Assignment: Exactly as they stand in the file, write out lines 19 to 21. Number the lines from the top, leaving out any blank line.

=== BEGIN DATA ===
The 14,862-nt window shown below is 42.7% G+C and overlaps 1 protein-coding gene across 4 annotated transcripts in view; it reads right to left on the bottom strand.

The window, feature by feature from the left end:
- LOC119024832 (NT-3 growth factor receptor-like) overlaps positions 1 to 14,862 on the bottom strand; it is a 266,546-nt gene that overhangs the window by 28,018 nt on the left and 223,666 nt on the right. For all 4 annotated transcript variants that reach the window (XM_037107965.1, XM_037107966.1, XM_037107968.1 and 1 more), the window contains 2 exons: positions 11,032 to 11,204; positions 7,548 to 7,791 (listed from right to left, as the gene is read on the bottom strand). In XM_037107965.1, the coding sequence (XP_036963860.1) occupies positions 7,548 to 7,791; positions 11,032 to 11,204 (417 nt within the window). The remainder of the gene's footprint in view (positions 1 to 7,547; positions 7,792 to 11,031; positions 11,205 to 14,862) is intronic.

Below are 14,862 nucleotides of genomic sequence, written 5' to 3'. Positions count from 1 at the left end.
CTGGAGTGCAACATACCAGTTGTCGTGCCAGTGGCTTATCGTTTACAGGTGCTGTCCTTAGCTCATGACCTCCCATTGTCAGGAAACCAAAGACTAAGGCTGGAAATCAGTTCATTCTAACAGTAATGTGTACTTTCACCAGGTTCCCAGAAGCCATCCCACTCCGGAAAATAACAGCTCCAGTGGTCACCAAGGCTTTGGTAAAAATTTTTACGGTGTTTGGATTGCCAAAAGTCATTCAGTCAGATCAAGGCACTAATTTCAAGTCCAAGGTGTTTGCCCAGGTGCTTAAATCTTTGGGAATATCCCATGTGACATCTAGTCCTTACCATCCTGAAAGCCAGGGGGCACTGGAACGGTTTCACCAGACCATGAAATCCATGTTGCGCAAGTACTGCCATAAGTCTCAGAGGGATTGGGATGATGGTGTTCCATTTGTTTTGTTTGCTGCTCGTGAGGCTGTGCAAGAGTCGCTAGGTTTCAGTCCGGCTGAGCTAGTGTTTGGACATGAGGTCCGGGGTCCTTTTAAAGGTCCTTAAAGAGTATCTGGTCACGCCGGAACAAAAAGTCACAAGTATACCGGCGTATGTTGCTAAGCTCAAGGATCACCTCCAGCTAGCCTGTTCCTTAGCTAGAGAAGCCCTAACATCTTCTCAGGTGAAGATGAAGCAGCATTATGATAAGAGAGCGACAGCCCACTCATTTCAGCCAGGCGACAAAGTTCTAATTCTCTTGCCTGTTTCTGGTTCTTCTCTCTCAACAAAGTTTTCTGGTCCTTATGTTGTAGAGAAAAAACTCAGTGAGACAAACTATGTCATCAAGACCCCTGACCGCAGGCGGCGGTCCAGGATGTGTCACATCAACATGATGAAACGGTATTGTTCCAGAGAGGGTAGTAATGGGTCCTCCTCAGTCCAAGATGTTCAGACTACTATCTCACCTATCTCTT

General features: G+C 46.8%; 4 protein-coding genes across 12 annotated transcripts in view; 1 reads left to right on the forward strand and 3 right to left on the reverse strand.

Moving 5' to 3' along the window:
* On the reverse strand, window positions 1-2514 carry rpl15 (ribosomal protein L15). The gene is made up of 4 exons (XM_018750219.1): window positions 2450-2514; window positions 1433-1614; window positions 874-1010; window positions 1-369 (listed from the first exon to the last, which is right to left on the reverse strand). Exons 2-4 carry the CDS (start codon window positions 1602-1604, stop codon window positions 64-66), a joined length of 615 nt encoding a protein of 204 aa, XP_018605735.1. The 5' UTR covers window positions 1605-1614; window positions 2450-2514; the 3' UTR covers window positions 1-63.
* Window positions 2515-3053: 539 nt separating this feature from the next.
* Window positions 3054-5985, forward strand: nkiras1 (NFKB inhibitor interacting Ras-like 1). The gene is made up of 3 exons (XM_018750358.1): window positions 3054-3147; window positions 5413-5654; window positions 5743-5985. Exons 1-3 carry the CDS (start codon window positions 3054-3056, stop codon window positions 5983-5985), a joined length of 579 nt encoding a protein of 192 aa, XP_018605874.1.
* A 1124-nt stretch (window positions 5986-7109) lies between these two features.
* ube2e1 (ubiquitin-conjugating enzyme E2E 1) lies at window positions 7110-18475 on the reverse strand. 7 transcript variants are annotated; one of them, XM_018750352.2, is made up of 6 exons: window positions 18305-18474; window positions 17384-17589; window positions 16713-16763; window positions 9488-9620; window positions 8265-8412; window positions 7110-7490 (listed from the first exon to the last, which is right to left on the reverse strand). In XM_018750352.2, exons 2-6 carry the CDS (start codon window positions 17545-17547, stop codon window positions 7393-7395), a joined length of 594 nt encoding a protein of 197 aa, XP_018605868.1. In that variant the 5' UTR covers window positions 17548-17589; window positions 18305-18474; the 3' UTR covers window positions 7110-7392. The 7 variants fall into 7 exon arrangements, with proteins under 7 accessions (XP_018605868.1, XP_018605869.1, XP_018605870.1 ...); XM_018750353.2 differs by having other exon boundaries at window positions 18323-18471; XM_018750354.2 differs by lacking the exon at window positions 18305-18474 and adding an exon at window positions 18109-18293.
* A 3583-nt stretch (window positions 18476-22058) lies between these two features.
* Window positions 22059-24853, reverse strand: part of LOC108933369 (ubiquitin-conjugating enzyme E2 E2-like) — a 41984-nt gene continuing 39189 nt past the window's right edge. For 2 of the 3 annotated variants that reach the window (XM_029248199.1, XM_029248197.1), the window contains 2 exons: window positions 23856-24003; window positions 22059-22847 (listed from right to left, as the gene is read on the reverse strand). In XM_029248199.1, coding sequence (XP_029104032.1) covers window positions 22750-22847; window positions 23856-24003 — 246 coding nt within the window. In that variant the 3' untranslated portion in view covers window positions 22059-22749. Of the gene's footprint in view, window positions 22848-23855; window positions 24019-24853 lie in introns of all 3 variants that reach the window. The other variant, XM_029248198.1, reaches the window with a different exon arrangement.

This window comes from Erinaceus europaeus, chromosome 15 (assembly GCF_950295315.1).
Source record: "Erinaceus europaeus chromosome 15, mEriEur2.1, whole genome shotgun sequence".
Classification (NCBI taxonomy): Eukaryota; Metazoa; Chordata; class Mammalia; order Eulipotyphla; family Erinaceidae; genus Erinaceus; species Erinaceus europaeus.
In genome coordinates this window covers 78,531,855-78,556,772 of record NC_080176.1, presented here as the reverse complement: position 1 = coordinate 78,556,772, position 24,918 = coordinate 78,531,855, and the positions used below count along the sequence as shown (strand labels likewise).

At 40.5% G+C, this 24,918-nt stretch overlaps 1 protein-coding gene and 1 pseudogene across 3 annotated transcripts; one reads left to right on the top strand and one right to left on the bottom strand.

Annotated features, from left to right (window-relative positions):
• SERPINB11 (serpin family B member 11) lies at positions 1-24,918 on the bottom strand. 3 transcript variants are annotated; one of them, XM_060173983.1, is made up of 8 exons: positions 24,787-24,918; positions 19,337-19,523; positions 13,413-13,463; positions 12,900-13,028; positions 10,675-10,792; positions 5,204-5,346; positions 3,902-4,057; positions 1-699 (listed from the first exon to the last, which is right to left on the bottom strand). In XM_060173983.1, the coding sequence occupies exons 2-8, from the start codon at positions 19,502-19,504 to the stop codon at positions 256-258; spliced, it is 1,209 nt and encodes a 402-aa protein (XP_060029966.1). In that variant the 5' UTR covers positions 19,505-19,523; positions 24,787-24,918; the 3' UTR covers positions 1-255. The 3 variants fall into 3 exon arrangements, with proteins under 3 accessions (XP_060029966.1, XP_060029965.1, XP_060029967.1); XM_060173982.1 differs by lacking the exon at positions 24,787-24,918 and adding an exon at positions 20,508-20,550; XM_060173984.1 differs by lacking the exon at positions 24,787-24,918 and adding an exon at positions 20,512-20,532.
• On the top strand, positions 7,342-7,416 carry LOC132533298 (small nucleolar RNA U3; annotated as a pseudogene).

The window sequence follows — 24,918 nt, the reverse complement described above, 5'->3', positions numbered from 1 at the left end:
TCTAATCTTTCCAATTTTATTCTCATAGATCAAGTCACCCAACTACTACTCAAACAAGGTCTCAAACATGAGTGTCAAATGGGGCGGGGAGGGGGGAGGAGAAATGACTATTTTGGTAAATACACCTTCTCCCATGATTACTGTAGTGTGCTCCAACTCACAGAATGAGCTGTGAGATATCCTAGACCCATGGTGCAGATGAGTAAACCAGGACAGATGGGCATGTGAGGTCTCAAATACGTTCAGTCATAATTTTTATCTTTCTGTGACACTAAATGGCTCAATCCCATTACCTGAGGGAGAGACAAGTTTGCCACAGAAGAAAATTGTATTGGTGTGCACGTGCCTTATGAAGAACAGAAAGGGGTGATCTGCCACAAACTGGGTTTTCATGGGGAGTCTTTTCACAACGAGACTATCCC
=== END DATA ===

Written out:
At 40.5% G+C, this 24,918-nt stretch overlaps 1 protein-coding gene and 1 pseudogene across 3 annotated transcripts; one reads left to right on the top strand and one right to left on the bottom strand.

Annotated features, from left to right (window-relative positions):
• SERPINB11 (serpin family B member 11) lies at positions 1-24,918 on the bottom strand. 3 transcript variants are annotated; one of them, XM_060173983.1, is made up of 8 exons: positions 24,787-24,918; positions 19,337-19,523; positions 13,413-13,463; positions 12,900-13,028; positions 10,675-10,792; positions 5,204-5,346; positions 3,902-4,057; positions 1-699 (listed from the first exon to the last, which is right to left on the bottom strand). In XM_060173983.1, the coding sequence occupies exons 2-8, from the start codon at positions 19,502-19,504 to the stop codon at positions 256-258; spliced, it is 1,209 nt and encodes a 402-aa protein (XP_060029966.1). In that variant the 5' UTR covers positions 19,505-19,523; positions 24,787-24,918; the 3' UTR covers positions 1-255. The 3 variants fall into 3 exon arrangements, with proteins under 3 accessions (XP_060029966.1, XP_060029965.1, XP_060029967.1); XM_060173982.1 differs by lacking the exon at positions 24,787-24,918 and adding an exon at positions 20,508-20,550; XM_060173984.1 differs by lacking the exon at positions 24,787-24,918 and adding an exon at positions 20,512-20,532.